You are here

Statement of Walter L. T. Hang Regarding Governor Andrew M. Cuomo's Proposed Clean Energy Standard Binghamton, NY May 10, 2016

Greetings. My name is Walter L. T. Hang. I am a life-long resident of New York and have lived in Ithaca since 1988. Thank you for the opportunity to comment on Governor Andrew M. Cuomo's Proposed Clean Energy Standard in the State Energy Plan (SEP).

I am by no means an energy expert, but I have closely followed New York State energy policy proceedings since 2009 and believe my comments are useful to consider. I have nearly 40 years of experience in New York State environmental policy matters and worked as a public interest advocate for 12 years. Most recently I have been intensely involved with shale fracking and fossil fuel infrastructure concerns.

One need only read the SEP to appreciate how enormously complex energy issues are in New York. Nevertheless, I believe there can be no mistake that the proposed SEP is fatally flawed because it would allow our state's addiction to fossil fuels to be perpetuated instead of halted. That is why I believe major strategic revisions are urgently required. Please allow me to explain.

Proposed State Energy Plan

It is my understanding that the SEP states 50 percent of all electricity used in New York State by 2030 should be generated from renewable energy sources. I also understand that the SEP aims to achieve goals of 40% reduction in greenhouse gas emissions from 1990 levels by 2030 and 600 trillion Btu (British thermal units) in energy efficiency gains or a 23% reduction from 2012 in energy consumption in buildings. According to the SEP, these targets would allow the state to achieve its longer-term goal of decreasing carbon emissions 80% by 2050.

SEP's Fatal Flaw

However laudable these goals may be, the SEP has at least one huge shortcoming because, "Staff assumes that the incremental renewable target will be achieved through obtaining energy from new, large scale renewable, as well as BTM [behind the meter, not in the original] resources."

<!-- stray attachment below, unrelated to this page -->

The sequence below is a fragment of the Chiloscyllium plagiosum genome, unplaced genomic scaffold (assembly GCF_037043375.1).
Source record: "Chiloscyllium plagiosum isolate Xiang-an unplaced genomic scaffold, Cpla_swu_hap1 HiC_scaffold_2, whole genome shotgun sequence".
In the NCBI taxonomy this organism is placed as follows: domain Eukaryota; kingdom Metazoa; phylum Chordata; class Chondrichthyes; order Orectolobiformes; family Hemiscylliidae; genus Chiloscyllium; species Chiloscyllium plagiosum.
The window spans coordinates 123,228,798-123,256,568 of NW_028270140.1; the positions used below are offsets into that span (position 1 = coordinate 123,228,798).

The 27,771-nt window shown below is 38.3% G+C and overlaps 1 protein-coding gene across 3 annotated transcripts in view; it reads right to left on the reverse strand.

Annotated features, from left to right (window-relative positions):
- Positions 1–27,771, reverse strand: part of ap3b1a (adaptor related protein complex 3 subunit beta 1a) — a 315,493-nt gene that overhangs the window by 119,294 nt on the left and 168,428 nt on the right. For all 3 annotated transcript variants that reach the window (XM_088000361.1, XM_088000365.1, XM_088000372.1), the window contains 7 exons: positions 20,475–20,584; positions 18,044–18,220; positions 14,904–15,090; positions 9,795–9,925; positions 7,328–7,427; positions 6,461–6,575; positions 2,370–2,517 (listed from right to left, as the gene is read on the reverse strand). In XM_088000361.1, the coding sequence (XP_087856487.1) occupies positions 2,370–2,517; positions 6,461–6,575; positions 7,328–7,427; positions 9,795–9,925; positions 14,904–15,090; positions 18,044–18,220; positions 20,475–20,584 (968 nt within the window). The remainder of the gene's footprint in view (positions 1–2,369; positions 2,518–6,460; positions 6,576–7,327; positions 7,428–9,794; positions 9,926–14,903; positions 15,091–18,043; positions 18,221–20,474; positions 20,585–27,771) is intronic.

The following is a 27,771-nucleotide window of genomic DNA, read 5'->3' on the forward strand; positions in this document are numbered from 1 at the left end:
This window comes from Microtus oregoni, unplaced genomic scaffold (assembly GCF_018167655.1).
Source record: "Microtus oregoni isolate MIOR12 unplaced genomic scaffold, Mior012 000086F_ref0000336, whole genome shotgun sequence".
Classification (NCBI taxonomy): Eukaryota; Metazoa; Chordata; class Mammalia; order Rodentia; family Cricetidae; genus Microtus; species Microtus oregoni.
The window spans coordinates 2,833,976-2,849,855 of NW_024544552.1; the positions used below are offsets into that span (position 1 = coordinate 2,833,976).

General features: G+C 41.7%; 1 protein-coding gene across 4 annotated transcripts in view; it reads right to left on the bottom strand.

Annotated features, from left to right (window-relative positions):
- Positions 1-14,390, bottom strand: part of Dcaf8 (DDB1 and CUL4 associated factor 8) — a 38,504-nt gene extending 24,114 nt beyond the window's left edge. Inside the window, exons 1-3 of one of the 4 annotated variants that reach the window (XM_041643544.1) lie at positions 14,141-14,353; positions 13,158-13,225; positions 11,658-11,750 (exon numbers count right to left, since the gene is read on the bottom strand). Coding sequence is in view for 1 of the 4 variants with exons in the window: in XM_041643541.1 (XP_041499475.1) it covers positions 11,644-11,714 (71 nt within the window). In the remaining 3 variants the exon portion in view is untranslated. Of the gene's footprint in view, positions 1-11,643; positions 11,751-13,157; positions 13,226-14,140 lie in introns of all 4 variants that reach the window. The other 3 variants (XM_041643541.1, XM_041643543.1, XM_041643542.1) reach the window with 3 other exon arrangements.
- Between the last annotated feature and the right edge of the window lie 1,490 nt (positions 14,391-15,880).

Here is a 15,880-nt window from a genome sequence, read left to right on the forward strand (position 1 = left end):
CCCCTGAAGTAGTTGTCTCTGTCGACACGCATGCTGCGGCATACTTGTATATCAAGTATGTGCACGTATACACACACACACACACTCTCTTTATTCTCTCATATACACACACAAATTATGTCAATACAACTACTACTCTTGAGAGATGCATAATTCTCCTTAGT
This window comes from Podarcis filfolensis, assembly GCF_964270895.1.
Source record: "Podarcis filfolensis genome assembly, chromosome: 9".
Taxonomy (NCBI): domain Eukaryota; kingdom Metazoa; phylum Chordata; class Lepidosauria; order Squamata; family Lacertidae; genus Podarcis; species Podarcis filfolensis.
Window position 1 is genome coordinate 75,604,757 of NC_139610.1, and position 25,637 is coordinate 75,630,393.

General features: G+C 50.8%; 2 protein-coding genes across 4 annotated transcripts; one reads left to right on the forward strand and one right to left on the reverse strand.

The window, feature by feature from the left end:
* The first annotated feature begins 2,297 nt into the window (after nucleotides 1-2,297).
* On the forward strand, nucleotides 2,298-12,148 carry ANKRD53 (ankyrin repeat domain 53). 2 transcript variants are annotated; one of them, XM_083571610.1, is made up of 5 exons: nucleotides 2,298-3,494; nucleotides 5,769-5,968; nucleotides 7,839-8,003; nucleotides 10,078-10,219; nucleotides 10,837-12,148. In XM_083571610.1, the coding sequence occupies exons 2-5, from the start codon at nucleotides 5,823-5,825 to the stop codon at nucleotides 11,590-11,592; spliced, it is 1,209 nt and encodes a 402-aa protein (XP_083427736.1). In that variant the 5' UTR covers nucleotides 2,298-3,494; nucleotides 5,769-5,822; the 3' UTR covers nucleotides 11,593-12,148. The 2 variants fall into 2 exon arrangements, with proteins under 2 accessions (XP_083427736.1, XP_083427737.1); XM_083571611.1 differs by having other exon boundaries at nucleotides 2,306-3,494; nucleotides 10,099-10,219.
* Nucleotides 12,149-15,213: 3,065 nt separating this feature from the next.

This strategy is highly unlikely to succeed due to two irrefutable realities. First, renewable energy resources simply cannot compete with less costly fossil fuels at this time, notably natural gas that is so abundant and cheap that the nation is literally awash in a shale gas glut produced by high-volume hydraulic fracking that has spread all over the country, but fortunately not to New York.

Second, Governor Cuomo has permitted many fossil fuel infrastructure projects to be built at gargantuan costs that will require literally decades to repay. His policy is perpetuating New York's addiction to fossil fuel consumption. Recent projects include the Spectra and AIM (Algonquin Incremental Market) natural gas pipelines and the Danskammer, CPV (Competitive Power Ventures) and Cricket Valley power plants designed to burn natural gas with oil back-up.

As a result, New York remains shockingly dependent on fossil fuels and has developed extremely limited wind, solar and geothermal energy alternatives. Virtually all of the renewable energy consumed in New York is generated by large-scale hydroelectric facilities built half a century ago. There are no plans to build more giant hydro plants. As a result, New York would have to increase its wind and solar energy production on a vast scale in order to meet the SEP goals.

According to Appendix B in the SEP, our State's 2014 fuel mix, using Environmental Disclosure Form and BTM resource data, is presented below. Wind and solar constitute only 2.8% of New York's electricity generation. Hydropower produces 22.5% of our electricity.

According to Power Trends 2015, New York's electricity generation is even more dependent on natural gas based on information newer than the SEP data. As illustrated below, natural gas and natural gas with oil back-up generates 56% of our state's electricity. Moreover, the Power Trends report notes that, "More than 70 percent of all proposed generating capacity in New York are natural gas or dual fuel power plants."

Proposed SEP Requires Fundamental Revision

Given these realities, it is highly unlikely that renewable energy alternatives can supplant fossil fuel consumption in order to generate 50% of New York's electricity by 2030.

In order to avoid environmental and public health hazards caused by power production, I believe New York must do everything feasible as a top priority to stop burning fossil fuels to generate electricity. Our state simply must minimize consumption of natural gas, oil and coal in two steps.